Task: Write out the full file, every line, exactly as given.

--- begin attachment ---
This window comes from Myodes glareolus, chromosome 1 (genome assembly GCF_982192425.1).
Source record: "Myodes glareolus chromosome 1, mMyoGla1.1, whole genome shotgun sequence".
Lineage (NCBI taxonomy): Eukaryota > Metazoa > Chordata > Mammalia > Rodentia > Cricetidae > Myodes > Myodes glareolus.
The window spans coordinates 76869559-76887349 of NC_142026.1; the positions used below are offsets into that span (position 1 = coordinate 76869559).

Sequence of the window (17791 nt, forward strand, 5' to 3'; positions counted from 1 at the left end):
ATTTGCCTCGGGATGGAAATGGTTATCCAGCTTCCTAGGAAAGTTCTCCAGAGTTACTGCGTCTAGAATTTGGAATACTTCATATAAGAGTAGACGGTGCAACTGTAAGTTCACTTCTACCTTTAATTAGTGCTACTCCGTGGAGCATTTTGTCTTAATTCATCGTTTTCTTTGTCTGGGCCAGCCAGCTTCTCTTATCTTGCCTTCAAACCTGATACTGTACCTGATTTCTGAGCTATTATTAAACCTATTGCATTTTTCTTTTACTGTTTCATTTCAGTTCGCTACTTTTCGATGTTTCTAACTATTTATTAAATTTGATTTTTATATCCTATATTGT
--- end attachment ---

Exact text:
This window comes from Myodes glareolus, chromosome 1 (genome assembly GCF_982192425.1).
Source record: "Myodes glareolus chromosome 1, mMyoGla1.1, whole genome shotgun sequence".
Lineage (NCBI taxonomy): Eukaryota > Metazoa > Chordata > Mammalia > Rodentia > Cricetidae > Myodes > Myodes glareolus.
The window spans coordinates 76869559-76887349 of NC_142026.1; the positions used below are offsets into that span (position 1 = coordinate 76869559).

Sequence of the window (17791 nt, forward strand, 5' to 3'; positions counted from 1 at the left end):
ATTTGCCTCGGGATGGAAATGGTTATCCAGCTTCCTAGGAAAGTTCTCCAGAGTTACTGCGTCTAGAATTTGGAATACTTCATATAAGAGTAGACGGTGCAACTGTAAGTTCACTTCTACCTTTAATTAGTGCTACTCCGTGGAGCATTTTGTCTTAATTCATCGTTTTCTTTGTCTGGGCCAGCCAGCTTCTCTTATCTTGCCTTCAAACCTGATACTGTACCTGATTTCTGAGCTATTATTAAACCTATTGCATTTTTCTTTTACTGTTTCATTTCAGTTCGCTACTTTTCGATGTTTCTAACTATTTATTAAATTTGATTTTTATATCCTATATTGT